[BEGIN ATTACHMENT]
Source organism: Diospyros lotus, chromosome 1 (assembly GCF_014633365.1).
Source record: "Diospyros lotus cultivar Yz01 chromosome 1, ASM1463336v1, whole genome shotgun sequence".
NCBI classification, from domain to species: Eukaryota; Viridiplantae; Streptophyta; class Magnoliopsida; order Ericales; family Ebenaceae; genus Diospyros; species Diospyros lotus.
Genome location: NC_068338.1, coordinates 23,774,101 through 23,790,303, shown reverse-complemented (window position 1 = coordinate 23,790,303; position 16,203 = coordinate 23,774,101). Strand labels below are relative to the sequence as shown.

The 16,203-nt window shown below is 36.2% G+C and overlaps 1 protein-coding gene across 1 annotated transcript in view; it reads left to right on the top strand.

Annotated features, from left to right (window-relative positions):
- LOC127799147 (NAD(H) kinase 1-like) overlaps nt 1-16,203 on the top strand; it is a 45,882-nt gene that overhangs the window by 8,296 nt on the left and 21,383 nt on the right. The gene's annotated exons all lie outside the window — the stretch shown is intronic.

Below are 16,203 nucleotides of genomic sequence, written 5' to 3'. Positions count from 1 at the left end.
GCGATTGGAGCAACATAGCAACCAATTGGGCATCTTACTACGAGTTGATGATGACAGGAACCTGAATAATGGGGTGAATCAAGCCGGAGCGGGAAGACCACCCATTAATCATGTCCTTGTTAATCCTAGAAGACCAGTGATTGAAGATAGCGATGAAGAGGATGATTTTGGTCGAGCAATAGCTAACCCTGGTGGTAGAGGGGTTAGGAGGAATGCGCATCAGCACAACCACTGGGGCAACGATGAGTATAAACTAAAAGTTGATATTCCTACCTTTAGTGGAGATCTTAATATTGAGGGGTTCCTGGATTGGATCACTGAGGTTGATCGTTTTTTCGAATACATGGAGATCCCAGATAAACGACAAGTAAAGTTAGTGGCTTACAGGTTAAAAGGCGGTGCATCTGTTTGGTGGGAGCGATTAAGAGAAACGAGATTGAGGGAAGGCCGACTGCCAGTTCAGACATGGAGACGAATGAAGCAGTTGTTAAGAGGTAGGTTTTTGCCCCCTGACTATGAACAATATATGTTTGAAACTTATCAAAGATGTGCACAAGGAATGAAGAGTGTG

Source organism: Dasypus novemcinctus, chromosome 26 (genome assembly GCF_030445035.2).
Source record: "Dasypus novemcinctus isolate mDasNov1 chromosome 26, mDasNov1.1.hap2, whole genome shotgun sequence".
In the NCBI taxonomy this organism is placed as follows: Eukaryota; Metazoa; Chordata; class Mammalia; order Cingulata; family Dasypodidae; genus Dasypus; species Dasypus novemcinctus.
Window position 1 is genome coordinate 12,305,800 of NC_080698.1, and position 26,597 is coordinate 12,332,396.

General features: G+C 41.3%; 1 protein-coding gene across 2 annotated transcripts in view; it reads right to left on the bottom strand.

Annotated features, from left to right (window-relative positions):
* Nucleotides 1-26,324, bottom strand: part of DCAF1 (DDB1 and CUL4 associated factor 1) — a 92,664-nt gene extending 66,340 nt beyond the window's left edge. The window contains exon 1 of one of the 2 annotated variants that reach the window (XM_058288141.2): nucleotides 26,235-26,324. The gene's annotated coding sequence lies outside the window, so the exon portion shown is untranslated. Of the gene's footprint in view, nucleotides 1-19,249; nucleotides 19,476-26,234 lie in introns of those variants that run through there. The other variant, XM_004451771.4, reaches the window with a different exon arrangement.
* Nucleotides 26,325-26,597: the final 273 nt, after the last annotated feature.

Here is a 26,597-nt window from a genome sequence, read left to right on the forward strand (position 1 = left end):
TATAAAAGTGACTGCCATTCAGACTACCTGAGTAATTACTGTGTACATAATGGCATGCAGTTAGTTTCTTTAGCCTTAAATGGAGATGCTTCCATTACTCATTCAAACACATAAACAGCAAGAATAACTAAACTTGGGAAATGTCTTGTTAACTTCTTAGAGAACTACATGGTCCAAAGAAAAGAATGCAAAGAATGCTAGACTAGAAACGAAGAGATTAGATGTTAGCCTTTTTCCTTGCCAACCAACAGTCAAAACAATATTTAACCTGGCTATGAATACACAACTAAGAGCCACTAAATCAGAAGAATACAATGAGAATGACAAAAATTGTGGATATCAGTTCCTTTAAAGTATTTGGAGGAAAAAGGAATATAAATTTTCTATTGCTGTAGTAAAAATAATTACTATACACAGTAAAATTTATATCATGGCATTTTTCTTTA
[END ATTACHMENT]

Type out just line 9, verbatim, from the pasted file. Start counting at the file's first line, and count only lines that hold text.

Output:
GCGATTGGAGCAACATAGCAACCAATTGGGCATCTTACTACGAGTTGATGATGACAGGAACCTGAATAATGGGGTGAATCAAGCCGGAGCGGGAAGACCACCCATTAATCATGTCCTTGTTAATCCTAGAAGACCAGTGATTGAAGATAGCGATGAAGAGGATGATTTTGGTCGAGCAATAGCTAACCCTGGTGGTAGAGGGGTTAGGAGGAATGCGCATCAGCACAACCACTGGGGCAACGATGAGTATAAACTAAAAGTTGATATTCCTACCTTTAGTGGAGATCTTAATATTGAGGGGTTCCTGGATTGGATCACTGAGGTTGATCGTTTTTTCGAATACATGGAGATCCCAGATAAACGACAAGTAAAGTTAGTGGCTTACAGGTTAAAAGGCGGTGCATCTGTTTGGTGGGAGCGATTAAGAGAAACGAGATTGAGGGAAGGCCGACTGCCAGTTCAGACATGGAGACGAATGAAGCAGTTGTTAAGAGGTAGGTTTTTGCCCCCTGACTATGAACAATATATGTTTGAAACTTATCAAAGATGTGCACAAGGAATGAAGAGTGTG